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2003 Sorento EX, purchased new, as of Jan 2016 - 122k miles; 2013 Mazda2 is my everyday car, 40 mpg
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Discussion Starter #1
My 2003 Sorento, bought new, is at 103k, I've been doing all the things the service schedule says to to at 100k - replace tranny fluid, differential fluid, radiator fluid, etc. The schedule says I should have inspected (I) the timing belt at 90k. I had a dealer do the 60k service at 54k miles and just checked it and they did replace the timing belt then. Should I really take off the cover and inspect the timing belt and look for what - any looseness or fraying/wear & tear I guess? Or since I had it replaced at 54k miles should I be good for awhile? :puzzled:
 

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Cerato S Hatch Auto
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Apparently "inspection" of the timing belt isn't hepful unless it's really shot to pieces. I had a look at the belt from one car that had been changed at 100k (10 years) and it looked almost as good as new.

Dealer probably changed your belt at 54k because of time rather than mileage, so it should be good for a while, but there's no guarantee. I'm firmly of the opinion that synthetic belts are a cunning scheme to lock you into dealer service schedules. Also increases vehicles turnover, because lots of people trade-up around belt-time rather than pay for the maintenance.
 

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2003 Sorento EX, purchased new, as of Jan 2016 - 122k miles; 2013 Mazda2 is my everyday car, 40 mpg
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13 Posts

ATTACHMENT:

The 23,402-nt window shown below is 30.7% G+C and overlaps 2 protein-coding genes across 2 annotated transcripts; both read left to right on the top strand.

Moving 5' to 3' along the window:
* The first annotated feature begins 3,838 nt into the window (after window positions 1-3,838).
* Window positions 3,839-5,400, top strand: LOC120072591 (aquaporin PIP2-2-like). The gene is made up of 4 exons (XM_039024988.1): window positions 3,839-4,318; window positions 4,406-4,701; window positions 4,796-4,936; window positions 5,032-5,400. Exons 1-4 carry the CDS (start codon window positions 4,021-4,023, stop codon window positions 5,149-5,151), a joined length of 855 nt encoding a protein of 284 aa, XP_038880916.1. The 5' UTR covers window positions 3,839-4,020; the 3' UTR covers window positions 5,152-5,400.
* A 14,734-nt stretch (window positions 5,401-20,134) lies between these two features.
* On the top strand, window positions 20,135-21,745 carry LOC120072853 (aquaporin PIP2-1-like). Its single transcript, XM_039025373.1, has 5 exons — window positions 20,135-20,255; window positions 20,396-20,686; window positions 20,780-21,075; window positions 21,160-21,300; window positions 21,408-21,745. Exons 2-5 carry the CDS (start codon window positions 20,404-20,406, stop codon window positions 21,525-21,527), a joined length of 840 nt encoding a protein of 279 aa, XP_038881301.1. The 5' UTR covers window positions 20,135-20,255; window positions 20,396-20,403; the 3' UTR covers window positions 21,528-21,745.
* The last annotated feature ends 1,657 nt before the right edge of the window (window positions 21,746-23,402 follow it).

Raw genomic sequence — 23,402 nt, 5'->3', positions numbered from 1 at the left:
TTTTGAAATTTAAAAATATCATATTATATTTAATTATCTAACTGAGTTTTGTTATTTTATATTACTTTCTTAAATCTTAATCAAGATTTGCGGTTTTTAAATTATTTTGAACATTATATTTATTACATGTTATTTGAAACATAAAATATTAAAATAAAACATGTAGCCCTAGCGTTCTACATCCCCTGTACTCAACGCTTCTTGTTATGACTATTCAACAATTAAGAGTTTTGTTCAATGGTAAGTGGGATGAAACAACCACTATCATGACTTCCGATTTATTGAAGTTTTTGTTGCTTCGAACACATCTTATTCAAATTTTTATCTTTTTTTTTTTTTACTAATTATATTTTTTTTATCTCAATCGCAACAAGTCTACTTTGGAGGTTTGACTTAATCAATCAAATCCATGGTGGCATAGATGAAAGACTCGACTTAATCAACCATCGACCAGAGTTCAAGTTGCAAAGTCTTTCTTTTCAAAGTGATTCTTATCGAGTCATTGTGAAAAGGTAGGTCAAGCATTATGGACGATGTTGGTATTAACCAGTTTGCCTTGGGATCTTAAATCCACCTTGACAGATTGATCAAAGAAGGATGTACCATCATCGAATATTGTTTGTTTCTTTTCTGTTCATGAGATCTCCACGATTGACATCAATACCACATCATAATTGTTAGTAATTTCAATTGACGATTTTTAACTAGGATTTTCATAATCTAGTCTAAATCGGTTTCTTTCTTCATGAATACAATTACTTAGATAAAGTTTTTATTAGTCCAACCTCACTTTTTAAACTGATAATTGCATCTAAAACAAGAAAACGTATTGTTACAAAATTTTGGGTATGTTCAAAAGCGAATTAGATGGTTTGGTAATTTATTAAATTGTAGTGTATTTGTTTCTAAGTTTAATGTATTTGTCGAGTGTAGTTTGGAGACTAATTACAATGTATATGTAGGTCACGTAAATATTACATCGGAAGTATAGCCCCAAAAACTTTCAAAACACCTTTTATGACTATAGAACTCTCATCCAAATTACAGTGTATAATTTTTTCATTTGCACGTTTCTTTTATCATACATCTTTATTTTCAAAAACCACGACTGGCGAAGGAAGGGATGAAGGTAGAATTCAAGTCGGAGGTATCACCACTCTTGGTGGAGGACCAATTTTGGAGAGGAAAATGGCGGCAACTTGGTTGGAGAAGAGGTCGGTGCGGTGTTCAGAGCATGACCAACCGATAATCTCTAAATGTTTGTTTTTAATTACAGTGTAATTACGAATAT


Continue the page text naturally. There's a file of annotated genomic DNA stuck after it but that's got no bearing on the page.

Discussion Starter #3 (Edited)
Apparently "inspection" of the timing belt isn't hepful unless it's really shot to pieces. I had a look at the belt from one car that had been changed at 100k (10 years) and it looked almost as good as new.

Dealer probably changed your belt at 54k because of time rather than mileage, so it should be good for a while, but there's no guarantee. I'm firmly of the opinion that synthetic belts are a cunning scheme to lock you into dealer service schedules. Also increases vehicles turnover, because lots of people trade-up around belt-time rather than pay for the maintenance.
Thanks for the reply. Well, I told the dealer that I wanted the "60K Maintenance Service", and replace the timing belt is listed for 60k. Also had all fluids replaced, and spark plugs replaced. I had it done then because I took it in for a Check Engine light that stayed on, that turned out to be the air intake filter for the pressurized fuel system was clogged with dust, they replaced that as well. The bill was over $1,000, so I haven't gone near the dealer since. :lol:

That was Feb. 2007, I bought the car new in May 2003, so 4 years/54k miles use for that service. I don't drive as much as I used to have to, so have only put less than 50k miles on it in the 5 years since. I was just worried as a friend who is a diesel mechanic warned me you can have severe engine damage if the timing belt breaks, bent valves, etc. I'm inclined to wait until at least 120k miles before replacing the timing belt again, that should be 2 years. Going to tackle replacing the spark plugs next weekend, they have almost 50k miles on them and fuel consumption is down to 18mpg, I was getting 24 mpg after I had them replaced in 2007. I'm Mr. Handyman when it comes to fixing things around the house, but I have to admit working on cars is about my least favorite thing.
 

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Cerato S Hatch Auto
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Yes, dealer pricing can be a shocker. Had my Mazda serviced every 6 months until it was 5 years old; next service booked was going to be $500+, so I waved them goodbye and just changed the oil/filter every 12 months and did other necessary stuff for the past 4 years.
 
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